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Were of an age.--Well, Susan is with God;
he: And, pretty fool, it stinted, and said -- Ay. La. Cap. Enough of this; I pray thee, hold thy
3 Nay, I do bear a brain:] That is, I have a perfect remembrance or recollection.
4 it stinted,] i. e. it stopped, it forbore from weeping. VOL. IX.
Nurse. Yes, madam; yet I cannot choose but
laugh, To think it should leave crying, and say-Ay: And yet, I warrant, it had upon its brow A bump as big as a young cockrel's stone; A parlous knock; and it cried bitterly. Yea, quoth my husband, fallst upon thy face? Thou wilt fall backward, when thou com'st to age ; Wilt thou not, Jule? it stinted, and said Ay. Jul. And stint thou too, I pray thee, nurse, say
1. Nurse. Peace, I have done. God mark thee to
La. Cap. Marry, that marry is the very theme I came to talk of:--Tell me, daughter Juliet, How stands your disposition to be married?
Jul. It is an honour that I dream not of.
Nurse. An honour! were not I thine only nurse, I'd
say, thou hadst suck'd wisdom from thy teat. La. Cap. Well, think of marriage now; younger Here in Verona, ladies of esteem, Are made already mothers : by my count, I was your mother much upon these years That you are now a maid. Thus then, in brief; The valiant Paris seeks you for his love.
Nurse. A man, young lady! lady, such a man, As all the world—Why, he's a man of wax.'
La. Cap. Verona's summer hath not such a flower. Nurse. Nay, he's a flower; in faith, a very flower. La. Cap. What say you ? can you love the gen
a man of wax.] Well made, as if he had been modelled
This night you shall behold him at our feast :
your consent gives strength to make it fly.
Enter a Servant. Serv. Madam, the guests are come, supper served up, you called, my young lady asked for, the nurse cursed in the pantry, and every thing in extremity. I must hence to wait; I beseech you, follow straight. La. Cap. We follow thee.-Juliet, the county
stays. Nurse. Go, girl, seek happy nights to happy days.
the margin of his eyes.] The comments on ancient books were always printed in the margin.
* The fish lives in the sea ; &c.] i. e. is not yet caught.
Enter Romeo, MERCUTIO, Benvolio, with five or
sir Maskers, Torch-Bearers, and Others. Rom. What, shall this speech be spoke for our
excuse ? Or shall we on without apology?
Ben. The date is out of such prolixity :: We'll have no Cupid hood-wink'd with a scarf, Bearing a Tartar's painted bow of lath, Scaring the ladies like a crow-keeper ; Nor no without-book prologue, faintly spoke After the prompter, for our entrance : But, let them measure us by what they will, We'll measure them a measure, and be gone. Rom. Give me a torch, I am not for this am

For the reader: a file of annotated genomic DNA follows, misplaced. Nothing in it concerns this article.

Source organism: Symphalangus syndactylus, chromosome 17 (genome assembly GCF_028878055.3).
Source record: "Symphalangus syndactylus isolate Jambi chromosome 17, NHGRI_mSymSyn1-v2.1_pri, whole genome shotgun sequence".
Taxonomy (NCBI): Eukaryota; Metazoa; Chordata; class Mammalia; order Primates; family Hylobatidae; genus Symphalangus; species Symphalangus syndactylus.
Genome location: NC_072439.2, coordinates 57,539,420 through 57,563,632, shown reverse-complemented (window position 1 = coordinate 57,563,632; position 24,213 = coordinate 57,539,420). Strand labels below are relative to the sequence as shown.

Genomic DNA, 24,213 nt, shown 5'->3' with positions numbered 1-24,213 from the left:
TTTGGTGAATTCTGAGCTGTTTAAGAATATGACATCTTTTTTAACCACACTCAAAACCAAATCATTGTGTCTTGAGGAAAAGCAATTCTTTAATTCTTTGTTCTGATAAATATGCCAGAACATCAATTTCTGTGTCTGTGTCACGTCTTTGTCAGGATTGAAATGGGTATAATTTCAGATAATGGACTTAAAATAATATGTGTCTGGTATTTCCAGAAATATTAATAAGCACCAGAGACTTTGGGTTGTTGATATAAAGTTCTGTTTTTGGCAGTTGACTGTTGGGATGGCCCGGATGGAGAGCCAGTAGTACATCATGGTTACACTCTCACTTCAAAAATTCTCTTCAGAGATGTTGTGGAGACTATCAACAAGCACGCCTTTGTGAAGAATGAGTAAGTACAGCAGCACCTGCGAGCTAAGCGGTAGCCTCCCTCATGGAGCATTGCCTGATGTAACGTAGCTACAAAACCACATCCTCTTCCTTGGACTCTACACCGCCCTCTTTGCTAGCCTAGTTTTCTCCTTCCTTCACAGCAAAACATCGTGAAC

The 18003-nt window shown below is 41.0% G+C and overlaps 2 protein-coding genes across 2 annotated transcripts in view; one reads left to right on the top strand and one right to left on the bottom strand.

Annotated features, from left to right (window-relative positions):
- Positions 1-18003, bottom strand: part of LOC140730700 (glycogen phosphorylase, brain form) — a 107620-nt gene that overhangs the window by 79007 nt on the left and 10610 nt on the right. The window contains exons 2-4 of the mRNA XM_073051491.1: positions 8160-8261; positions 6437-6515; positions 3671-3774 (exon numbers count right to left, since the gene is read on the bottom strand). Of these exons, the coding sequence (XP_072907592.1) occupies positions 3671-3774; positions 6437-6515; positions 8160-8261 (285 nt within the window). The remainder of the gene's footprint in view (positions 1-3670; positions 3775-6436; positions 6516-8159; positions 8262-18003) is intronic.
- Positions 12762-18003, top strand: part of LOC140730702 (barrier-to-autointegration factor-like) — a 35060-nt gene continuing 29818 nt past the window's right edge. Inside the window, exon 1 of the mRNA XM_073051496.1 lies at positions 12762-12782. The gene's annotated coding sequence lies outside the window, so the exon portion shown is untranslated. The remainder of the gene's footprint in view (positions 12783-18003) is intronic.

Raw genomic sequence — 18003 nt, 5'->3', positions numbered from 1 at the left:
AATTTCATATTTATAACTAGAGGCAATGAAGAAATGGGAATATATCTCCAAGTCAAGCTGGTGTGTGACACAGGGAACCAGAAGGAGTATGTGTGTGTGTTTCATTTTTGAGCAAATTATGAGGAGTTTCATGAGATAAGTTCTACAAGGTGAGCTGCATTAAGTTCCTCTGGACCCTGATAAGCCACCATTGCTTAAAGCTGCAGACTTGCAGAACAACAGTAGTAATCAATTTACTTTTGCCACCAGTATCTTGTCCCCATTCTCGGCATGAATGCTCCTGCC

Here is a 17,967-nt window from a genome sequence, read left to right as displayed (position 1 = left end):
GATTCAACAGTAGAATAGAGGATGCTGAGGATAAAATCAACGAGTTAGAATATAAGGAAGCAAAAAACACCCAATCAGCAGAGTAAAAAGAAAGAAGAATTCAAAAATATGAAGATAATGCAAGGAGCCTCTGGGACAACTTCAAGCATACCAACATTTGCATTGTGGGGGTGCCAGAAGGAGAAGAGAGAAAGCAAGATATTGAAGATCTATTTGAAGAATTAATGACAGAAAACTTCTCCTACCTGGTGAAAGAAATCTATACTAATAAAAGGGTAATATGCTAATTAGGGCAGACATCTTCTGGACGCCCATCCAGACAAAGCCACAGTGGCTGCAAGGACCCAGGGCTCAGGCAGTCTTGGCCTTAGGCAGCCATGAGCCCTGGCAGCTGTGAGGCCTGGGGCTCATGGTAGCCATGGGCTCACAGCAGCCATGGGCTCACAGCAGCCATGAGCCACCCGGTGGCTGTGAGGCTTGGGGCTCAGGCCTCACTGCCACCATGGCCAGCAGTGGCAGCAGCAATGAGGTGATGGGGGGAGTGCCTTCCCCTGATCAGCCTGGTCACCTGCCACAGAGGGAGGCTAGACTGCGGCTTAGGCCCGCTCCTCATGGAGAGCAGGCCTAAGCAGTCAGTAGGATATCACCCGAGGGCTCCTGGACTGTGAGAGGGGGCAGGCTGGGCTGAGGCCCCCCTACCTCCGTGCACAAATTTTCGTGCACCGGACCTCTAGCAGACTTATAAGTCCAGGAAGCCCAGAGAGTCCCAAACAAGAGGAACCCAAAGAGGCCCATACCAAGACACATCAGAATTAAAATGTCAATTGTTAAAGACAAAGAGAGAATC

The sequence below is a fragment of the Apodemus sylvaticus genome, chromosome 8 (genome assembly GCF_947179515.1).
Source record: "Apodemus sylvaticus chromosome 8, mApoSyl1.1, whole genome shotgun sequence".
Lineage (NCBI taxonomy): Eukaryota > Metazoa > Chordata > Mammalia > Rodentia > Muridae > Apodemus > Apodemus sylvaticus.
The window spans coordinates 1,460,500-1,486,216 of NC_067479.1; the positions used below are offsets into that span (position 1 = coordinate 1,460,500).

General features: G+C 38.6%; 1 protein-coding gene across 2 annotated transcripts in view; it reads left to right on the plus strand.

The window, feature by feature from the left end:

bling; Being but heavy, I will bear the light. Ner. Nay, gentle Romeo, we must have you
dance. Rom. Not I, believe me: you have dancing shoes, With nimble soles: I have a soul of lead, So stakes me to the ground, I cannot move.
Mer. You a lover; borrow Cupid's wings, And soar with them above a common bound.
Rom. I am too sore enpierced with his shaft, To soar with his light feathers; and so bound,
8 The date is out of such prolixity :] Introductory speeches are out of date or fashion.
9 We'll measure them a measure,] i. e. a dance.
'Give me a torch,] A torch-bearer seems to have been a constant appendage on every troop of masks, and was not reckoned a degrading office.
I cannot bound a pitch above dull woe:
Mer. And, to sink in it, should you burden love; Too great oppression for a tender thing.
Rom. Is love a tender thing? it is too rough, Too rude, too boist'rous, and it pricks like thorn. Mer. If love be rough with you, be rough with
love; Prick love for pricking, and you beat love down.Give me a case to pụt my visage in:
(Putting on a Mask. A visor for a visor !--what care I, What curious eye doth quote deformities ?? Here are the beetle-brows, shall blush for me.
Ben. Come, knock, and enter; and no sooner in, But every man betake him to his legs.
Rom. A torch for me: let wantons, light of heart, Tickle the senseless rushes with their heels ;3 For I am proverb'd with a grandsire phrase, — I'll be a candle-holder, and look on,The game was ne'er so fair, and I am done. Mer. Tut! dun's the mouse, the constable's own
word : If thou art dun, we'll draw thee from the mire Of this (save reverence) love, wherein thou stick'st Up to the ears.—Come, we burn day-light, ho. Rom. Nay, that's not so. Mer.
I mean, sir, in delay We waste our lights in vain, like lamps by day.
- doth quote deformities?] To quote is to observe. 3 Tickle the senseless rushes with their heels ; ] It has been already observed, that it was anciently the custom to strew rooms with rushes, before carpets were in use. 4 I'll be a candle-holder, and look on,
The game was ne'er so fair, and I am done.] An allusion to an old proverbial saying, which advises to give over when the game is at the fairest.